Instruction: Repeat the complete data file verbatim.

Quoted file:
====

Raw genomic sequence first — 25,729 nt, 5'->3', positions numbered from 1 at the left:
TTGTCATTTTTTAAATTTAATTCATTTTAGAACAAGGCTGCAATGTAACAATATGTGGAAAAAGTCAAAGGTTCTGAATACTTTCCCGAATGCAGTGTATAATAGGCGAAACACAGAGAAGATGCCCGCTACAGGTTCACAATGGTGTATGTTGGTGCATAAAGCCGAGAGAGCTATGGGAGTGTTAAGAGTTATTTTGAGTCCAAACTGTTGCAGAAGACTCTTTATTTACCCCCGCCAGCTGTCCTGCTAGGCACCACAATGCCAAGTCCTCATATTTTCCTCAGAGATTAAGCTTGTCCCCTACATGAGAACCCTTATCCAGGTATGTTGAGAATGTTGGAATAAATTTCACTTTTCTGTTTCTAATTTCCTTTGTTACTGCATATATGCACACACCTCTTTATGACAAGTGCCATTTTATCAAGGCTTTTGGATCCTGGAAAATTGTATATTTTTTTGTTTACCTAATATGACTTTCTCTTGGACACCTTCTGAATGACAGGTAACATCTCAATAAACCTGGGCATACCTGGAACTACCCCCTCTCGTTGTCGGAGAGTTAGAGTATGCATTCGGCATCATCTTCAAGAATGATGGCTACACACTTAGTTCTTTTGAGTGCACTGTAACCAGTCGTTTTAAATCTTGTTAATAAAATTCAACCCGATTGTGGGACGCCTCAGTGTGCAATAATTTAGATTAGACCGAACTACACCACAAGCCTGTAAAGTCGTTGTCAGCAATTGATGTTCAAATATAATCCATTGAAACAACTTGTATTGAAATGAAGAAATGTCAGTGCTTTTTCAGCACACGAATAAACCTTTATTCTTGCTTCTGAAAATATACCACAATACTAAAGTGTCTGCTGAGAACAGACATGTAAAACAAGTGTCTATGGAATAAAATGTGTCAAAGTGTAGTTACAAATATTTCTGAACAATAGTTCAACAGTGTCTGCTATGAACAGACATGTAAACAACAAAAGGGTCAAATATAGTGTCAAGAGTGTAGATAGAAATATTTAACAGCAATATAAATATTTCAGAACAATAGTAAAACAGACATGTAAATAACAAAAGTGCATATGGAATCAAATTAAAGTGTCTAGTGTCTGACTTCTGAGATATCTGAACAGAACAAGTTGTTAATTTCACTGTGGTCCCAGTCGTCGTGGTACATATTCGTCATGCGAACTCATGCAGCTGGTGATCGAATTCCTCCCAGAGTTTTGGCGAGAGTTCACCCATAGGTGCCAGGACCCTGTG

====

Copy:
Raw genomic sequence first — 25,729 nt, 5'->3', positions numbered from 1 at the left:
TTGTCATTTTTTAAATTTAATTCATTTTAGAACAAGGCTGCAATGTAACAATATGTGGAAAAAGTCAAAGGTTCTGAATACTTTCCCGAATGCAGTGTATAATAGGCGAAACACAGAGAAGATGCCCGCTACAGGTTCACAATGGTGTATGTTGGTGCATAAAGCCGAGAGAGCTATGGGAGTGTTAAGAGTTATTTTGAGTCCAAACTGTTGCAGAAGACTCTTTATTTACCCCCGCCAGCTGTCCTGCTAGGCACCACAATGCCAAGTCCTCATATTTTCCTCAGAGATTAAGCTTGTCCCCTACATGAGAACCCTTATCCAGGTATGTTGAGAATGTTGGAATAAATTTCACTTTTCTGTTTCTAATTTCCTTTGTTACTGCATATATGCACACACCTCTTTATGACAAGTGCCATTTTATCAAGGCTTTTGGATCCTGGAAAATTGTATATTTTTTTGTTTACCTAATATGACTTTCTCTTGGACACCTTCTGAATGACAGGTAACATCTCAATAAACCTGGGCATACCTGGAACTACCCCCTCTCGTTGTCGGAGAGTTAGAGTATGCATTCGGCATCATCTTCAAGAATGATGGCTACACACTTAGTTCTTTTGAGTGCACTGTAACCAGTCGTTTTAAATCTTGTTAATAAAATTCAACCCGATTGTGGGACGCCTCAGTGTGCAATAATTTAGATTAGACCGAACTACACCACAAGCCTGTAAAGTCGTTGTCAGCAATTGATGTTCAAATATAATCCATTGAAACAACTTGTATTGAAATGAAGAAATGTCAGTGCTTTTTCAGCACACGAATAAACCTTTATTCTTGCTTCTGAAAATATACCACAATACTAAAGTGTCTGCTGAGAACAGACATGTAAAACAAGTGTCTATGGAATAAAATGTGTCAAAGTGTAGTTACAAATATTTCTGAACAATAGTTCAACAGTGTCTGCTATGAACAGACATGTAAACAACAAAAGGGTCAAATATAGTGTCAAGAGTGTAGATAGAAATATTTAACAGCAATATAAATATTTCAGAACAATAGTAAAACAGACATGTAAATAACAAAAGTGCATATGGAATCAAATTAAAGTGTCTAGTGTCTGACTTCTGAGATATCTGAACAGAACAAGTTGTTAATTTCACTGTGGTCCCAGTCGTCGTGGTACATATTCGTCATGCGAACTCATGCAGCTGGTGATCGAATTCCTCCCAGAGTTTTGGCGAGAGTTCACCCATAGGTGCCAGGACCCTGTG